Please do share this with your local Alzheimer’s Association Chapter, or discuss it w/ reps at the state level. You might have real distribution options for this which might make a great fundraising tool for them…

    Best of Luck,

    West Hartford, CT

  13. Karen, this was so sweet. I just found your blog because I joined the altered book group on yahoo. I loved the piece you did for your mom a few years ago. I’m struggling with coming to terms with my moms dementia/alzheimers. I often write about it on my blog and have met a lot of people through blogging that are dealing with the same. I love the images and that you saw them as art and captured them. What a lovely remembrance for your family. I’m disappointed I could not view the movie… would not load.

  14. Karen, I found your blog while searching for something else. Your movie is a tribute to your mom and it is a gift to all of us, very beautiful and touching; it gave me insight into what I experienced with my mom. She also suffered with dememtia and I fully understand your journey. I retired early to be with mom, take care of her as best I could and while it often was difficult, I have no regrets and in fact cherish the time we had together. Thank you so much!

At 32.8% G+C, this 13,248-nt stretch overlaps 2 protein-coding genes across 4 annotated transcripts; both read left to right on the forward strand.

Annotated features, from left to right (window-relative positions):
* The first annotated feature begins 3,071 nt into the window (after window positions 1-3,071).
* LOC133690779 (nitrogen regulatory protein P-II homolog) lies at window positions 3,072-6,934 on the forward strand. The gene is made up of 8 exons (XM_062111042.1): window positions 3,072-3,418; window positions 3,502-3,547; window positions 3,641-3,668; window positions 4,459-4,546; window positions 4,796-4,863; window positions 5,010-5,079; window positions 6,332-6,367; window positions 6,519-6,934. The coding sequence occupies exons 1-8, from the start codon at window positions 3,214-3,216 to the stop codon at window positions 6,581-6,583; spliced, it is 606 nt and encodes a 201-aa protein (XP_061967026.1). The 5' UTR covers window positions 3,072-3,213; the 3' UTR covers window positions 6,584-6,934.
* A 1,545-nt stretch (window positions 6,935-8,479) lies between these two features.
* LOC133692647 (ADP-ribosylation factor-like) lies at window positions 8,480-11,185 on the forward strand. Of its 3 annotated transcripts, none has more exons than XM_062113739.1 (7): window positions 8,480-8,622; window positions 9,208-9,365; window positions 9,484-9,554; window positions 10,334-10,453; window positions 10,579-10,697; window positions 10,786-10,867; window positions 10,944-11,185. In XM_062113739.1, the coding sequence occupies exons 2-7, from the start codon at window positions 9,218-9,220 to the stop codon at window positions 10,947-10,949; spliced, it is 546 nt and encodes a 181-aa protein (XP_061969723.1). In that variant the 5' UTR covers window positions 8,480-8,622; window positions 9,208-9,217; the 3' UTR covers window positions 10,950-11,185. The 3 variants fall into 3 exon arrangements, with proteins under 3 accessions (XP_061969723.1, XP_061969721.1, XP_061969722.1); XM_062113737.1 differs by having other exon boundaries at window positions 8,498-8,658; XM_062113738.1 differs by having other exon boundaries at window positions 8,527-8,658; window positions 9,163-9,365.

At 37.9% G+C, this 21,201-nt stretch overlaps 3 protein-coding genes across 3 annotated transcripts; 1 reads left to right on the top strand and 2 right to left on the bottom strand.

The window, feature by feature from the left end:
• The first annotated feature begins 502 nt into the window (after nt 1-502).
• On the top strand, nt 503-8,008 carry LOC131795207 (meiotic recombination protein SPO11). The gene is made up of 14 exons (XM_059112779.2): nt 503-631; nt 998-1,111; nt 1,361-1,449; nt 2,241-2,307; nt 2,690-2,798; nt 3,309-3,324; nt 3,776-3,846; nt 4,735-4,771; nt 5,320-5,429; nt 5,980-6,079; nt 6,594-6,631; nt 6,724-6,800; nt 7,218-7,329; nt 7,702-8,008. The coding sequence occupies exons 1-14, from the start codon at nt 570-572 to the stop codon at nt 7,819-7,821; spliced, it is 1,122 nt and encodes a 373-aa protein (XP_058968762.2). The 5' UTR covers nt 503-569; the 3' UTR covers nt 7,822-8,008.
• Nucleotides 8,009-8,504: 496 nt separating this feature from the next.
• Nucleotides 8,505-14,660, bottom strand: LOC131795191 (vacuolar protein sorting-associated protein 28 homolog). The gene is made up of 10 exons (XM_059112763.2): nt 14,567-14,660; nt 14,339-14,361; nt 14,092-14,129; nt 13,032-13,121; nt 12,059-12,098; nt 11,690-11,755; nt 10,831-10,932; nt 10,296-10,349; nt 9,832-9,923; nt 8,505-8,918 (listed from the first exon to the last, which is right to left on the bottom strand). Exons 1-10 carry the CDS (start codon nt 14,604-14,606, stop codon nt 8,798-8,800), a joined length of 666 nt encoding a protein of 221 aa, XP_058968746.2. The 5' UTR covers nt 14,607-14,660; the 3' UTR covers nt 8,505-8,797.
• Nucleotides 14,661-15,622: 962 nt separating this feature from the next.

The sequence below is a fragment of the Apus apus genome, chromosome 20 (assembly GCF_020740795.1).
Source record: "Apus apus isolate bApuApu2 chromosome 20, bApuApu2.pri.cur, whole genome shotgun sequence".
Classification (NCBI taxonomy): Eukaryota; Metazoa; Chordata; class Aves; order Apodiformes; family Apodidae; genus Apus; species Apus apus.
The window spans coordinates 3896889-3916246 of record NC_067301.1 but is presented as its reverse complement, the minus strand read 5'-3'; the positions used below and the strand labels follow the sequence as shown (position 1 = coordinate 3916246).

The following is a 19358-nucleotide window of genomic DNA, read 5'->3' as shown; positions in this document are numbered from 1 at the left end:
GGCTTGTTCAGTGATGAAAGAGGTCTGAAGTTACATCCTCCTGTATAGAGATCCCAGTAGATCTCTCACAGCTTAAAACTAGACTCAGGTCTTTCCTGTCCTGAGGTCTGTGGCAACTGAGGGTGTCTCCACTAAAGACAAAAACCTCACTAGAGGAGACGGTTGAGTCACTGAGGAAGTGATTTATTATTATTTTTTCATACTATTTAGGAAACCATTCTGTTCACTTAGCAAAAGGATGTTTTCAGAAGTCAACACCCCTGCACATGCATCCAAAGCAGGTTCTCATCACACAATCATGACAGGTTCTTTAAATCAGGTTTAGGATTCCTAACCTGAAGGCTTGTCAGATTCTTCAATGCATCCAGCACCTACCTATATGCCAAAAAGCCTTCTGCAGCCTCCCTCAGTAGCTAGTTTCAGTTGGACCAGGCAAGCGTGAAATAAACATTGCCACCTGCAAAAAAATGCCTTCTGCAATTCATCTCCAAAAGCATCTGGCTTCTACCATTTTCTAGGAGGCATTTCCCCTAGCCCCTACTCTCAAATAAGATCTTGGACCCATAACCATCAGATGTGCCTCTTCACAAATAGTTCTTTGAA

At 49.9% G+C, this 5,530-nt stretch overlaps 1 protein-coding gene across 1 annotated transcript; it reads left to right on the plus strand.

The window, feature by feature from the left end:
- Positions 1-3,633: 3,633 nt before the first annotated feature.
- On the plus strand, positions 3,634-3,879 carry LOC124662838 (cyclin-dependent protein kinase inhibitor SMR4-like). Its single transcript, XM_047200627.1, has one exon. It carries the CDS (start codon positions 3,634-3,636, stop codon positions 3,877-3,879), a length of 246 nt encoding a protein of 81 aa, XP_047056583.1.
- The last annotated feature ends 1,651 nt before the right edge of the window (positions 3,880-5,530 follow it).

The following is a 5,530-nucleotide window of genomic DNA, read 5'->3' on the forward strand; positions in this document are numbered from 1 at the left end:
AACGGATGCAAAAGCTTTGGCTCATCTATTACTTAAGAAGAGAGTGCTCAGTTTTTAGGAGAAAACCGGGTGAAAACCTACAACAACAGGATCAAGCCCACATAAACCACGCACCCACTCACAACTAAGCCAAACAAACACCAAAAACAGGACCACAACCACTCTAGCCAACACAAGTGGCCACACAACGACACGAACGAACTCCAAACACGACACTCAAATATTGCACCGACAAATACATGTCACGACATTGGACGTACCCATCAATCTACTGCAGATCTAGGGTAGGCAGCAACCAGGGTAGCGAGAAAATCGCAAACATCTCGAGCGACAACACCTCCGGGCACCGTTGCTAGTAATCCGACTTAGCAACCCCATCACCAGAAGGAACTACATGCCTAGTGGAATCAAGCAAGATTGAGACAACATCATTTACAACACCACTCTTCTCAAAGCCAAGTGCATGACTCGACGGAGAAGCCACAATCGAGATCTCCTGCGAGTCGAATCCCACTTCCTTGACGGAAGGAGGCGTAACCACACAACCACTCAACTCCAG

15. Karen, thank you for this incredible tribute. It has touched my soul. I, too, lost my mother to Alzheimers and dementia. She was my best friend and I miss her every day. Like your mother, she loved to garden and had an artistic eye. Thank you for bringing her back to me for a few minutes today through your mother’s art. I could feel her presence all around me as I listened to the music and watched the video. Thank you, thank you!

  16. Thank you for making your webiste, I came across it by chance looking for drawings of sea shells… It has been a fountain of wealth to me.. I am a plex glass artist, using paint to reproduce stain glass but without the weight. I also sculputer with it making fish and aquatic designs. I too have a mother with Alzheimers and this tribute has made me look at her floral arrangements differently now. My mother is also legally blind with macular degeneration in both eyes.. She is a challange. Thank you for sharing your love of life.